The following, slightly more problematic, example shows the unification of a property type and value: Component d = { Property rate : int; } extended with { Property rate : int = 100; }; Which has the same canonical representation as the following component declaration: Component c = { Property rate : int = 100; }; The algorithm for unifying properties p = (n, v, t) and p’ = (n’, v’, t’) within the scope of an element e is fairly straightforward. The following algorithm unifies a property p with a set of properties pset that may, or may not, already contain a property with the unique name p.n.

The UnifyProperties algorithm uses a helper function called LookupPropByName(name, set{Property}) which retrieves a property record with the requested name from the set of Property records passed as an argument.

UnifyProperties algorithm Function signatures: LookupPropByName : (name, Set{Property}) → Property UnifyProperties : (Property, Set{Property}) → Set{Property} Algorithm: UnifyProperties(p : Property, pset : Set{Property}) returns Set{Property} = { If p.n ∉ Names(pset) return pset ∪ {p} else { Property targetProp = LookupPropByName(p.n, pset) // unify the type specifications if (targetProp.t is undefined) then targetProp.t = p.t else if (p.t is defined) and (targetProp.t != p.t) then throw Error // the properties’ types can’t be unified // unify the value specifications if (targetProp.v is undefined) then targetProp.v = p.v

 else if (p.v is defined) and (targetProp.v != p.v) then throw Error // the properties’ values can’t be unified } // replace the previous property tuple for p.n with the property unified as // targetProp and return the revised set of properties return { pset - LookupPropByName(p.n, pset { targetProp } } We can use the UnifyProperties function to define the meaning of the extending an existing element e with a property p. M [ extended with Property n : t = v ] e = [ e | e.p ← UnifyProperties((n, t, v), e.p ) ] Unifying attachments. Unifying an attachment a with an existing element structure e is trivial.

The unified set of attachments is simply the union of the set of attachments in e and the singleton set containing the attachment a. That is: M [extended with Attachment(n1, n2)]e = [ e | e.a ← e.a ( Attachment,n1, n2) } ] Unifying substructure. The meaning of “extended with”clauses becomes significantly more complex when we need to unify elements and representations. The following example illustrates the unification of substructure elements. System s = { Component c = { Port p1 = { Property x; Property y : float = 7.1; }; Port p2 = { Property s : string = "foo"; }; } extended with { Port p1 = { Property x : int = 100; Property y : float = 7.1; Property z : int=100; }; }; } The system description above is equivalent to the following: System s = { Component c = { Port p1 = { Property x : int = 7; Property y : float = 7.1; Property z: int = 100 }; Port p2 = { Property s : string = "foo"; }; }; } The following system description, on the other hand, has an extended with clause that can not be unified because it redefines the type of property s in port p2.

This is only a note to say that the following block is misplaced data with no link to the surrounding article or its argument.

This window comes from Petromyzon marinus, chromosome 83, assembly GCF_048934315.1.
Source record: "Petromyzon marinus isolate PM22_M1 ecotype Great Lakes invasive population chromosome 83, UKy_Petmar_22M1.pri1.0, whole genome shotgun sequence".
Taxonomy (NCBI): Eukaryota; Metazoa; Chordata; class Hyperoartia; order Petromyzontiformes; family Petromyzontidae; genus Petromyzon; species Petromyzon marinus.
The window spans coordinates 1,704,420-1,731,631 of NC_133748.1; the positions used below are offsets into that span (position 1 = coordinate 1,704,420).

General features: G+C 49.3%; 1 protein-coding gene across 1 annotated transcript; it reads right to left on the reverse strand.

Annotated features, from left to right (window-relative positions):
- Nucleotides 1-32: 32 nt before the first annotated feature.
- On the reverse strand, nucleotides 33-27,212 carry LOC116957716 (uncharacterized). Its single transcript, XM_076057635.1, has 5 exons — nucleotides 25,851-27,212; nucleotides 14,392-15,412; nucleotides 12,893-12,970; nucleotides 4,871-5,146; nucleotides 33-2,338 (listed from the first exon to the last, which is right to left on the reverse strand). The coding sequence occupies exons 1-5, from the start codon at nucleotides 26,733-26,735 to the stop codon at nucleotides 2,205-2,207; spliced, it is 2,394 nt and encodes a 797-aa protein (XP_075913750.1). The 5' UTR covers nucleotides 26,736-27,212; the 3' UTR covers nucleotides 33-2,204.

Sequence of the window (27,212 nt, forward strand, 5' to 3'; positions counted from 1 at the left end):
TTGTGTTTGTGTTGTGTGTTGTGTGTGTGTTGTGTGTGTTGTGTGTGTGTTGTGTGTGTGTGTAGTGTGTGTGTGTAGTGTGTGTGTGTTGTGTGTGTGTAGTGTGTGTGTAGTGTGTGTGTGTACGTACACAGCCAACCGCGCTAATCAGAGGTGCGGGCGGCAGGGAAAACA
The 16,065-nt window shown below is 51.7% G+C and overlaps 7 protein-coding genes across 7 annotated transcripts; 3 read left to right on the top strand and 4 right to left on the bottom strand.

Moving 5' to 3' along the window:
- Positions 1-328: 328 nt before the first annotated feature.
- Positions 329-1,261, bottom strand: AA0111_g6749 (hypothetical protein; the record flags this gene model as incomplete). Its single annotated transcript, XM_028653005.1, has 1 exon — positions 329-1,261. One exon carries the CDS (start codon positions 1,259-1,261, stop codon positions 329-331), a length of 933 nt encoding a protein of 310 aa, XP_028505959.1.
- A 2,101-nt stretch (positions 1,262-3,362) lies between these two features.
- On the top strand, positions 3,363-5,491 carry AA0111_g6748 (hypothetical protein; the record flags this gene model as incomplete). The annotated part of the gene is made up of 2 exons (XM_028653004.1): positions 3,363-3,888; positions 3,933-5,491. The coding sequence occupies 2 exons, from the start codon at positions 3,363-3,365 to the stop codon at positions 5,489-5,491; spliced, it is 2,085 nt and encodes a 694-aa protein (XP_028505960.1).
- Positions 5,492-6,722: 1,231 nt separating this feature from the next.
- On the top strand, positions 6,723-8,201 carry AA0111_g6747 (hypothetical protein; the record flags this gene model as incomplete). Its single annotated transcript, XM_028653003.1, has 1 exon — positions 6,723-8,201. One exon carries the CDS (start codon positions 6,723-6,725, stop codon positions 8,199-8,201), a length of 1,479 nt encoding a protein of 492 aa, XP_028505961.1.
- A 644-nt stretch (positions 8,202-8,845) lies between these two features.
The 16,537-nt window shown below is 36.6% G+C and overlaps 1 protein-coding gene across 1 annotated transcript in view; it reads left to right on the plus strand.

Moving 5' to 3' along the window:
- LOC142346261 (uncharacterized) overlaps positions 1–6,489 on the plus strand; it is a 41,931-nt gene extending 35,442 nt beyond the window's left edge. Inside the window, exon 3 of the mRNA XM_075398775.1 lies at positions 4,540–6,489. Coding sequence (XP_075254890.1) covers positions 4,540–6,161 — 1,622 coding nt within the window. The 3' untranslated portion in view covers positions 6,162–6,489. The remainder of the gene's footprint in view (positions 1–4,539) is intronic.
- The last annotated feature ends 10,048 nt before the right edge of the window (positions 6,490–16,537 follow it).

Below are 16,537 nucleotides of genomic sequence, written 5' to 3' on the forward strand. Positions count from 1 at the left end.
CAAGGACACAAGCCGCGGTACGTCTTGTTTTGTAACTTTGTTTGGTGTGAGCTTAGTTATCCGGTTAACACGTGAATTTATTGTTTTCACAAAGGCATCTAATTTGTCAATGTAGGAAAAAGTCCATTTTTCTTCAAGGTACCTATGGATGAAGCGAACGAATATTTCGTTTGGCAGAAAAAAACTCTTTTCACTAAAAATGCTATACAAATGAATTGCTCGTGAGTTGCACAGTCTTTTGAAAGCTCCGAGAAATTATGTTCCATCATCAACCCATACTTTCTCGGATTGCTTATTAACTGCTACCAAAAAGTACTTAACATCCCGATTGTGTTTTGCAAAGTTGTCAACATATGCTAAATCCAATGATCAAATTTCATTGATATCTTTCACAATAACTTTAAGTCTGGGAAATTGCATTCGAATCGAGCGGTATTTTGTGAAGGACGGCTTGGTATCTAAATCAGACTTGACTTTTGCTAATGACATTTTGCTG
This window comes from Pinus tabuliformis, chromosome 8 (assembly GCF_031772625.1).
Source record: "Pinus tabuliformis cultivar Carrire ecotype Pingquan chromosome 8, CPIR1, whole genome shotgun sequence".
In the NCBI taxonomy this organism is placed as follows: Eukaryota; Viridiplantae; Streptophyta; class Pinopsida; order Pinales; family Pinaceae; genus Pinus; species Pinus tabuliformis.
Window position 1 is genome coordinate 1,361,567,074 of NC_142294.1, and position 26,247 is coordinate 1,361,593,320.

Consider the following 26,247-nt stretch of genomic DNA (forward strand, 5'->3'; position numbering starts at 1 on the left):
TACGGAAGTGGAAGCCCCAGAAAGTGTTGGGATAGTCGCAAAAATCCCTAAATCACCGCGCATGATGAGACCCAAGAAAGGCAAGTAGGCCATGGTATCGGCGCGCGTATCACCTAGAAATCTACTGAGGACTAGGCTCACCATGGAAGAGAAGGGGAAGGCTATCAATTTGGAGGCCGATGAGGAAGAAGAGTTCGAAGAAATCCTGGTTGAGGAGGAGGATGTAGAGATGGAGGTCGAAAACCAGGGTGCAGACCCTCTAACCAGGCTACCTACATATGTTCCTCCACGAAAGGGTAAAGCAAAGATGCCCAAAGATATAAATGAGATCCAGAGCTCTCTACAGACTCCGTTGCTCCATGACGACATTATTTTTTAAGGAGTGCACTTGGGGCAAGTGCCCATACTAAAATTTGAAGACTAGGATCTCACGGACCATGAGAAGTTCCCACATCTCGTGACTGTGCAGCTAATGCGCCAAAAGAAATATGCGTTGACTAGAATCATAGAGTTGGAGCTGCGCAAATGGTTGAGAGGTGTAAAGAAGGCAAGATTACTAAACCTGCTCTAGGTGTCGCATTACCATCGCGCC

System s = { Component c = { Port p1 = { Property x; Property y : float = 7.1; }; Port p2 = { Property s : string = "foo"; }; } extended with { Port p2 = { Property s : int = 100 / ERROR -- string != int } } The algorithm for unifying element substructure e’ = (n’, c’, s’, p’, r’, a’) with an existing element e = (n, c, s, p, r, a) is presented next. This algorithm returns the new set of substructure elements (e.s) for element e. It is important to note that the element e’ being unified with element e has the relationship that e’ represents substructure of e. That is, if the unification is successful then a postcondition of this algorithm is that e’ ∈ e.s.

The UnifyElements algorithm makes use of the helper function LookupElementByName(name, set{Element}) which retrieves the element record with the requested name from the set of element records passed as an argument. The function UnifyRepresentations is defined subsequently.

UnifyElements algorithm Function signatures: LookupEltByName : (name, Set{Element}) → Element UnifyElements : (Element, Element) → set{Element} Algorithm: UnifyElements(eparent, echild : Element) returns Set{Element} = { If (echild.n ∉ Names(eparent.s) ) return eparent.s ∪ { echild } Element targetElt = LookupEltByName(echild.n, eparent.s) If (targetElt.c != echild.c) throw Error else { // else we have a matching name and category, try to unify properties // if an error is thrown in unifyProperties() propogate up and return an // error forall properties p’ in echild.p { targetElt.p ← unifyProperties(p’, targetElt.p) } // repeat for attachments, if applicable forall attachments a’ in echild.a { targetElt.a ← { a ∪ targetElt.a) } // repeat for representations, if applicable forall representations r’ in echild.r { targetElt.r ← unifyRepresentations(r’, targetElt.r) } // repeat recursively for substructure of echild forall elements egrandchild in echild.s {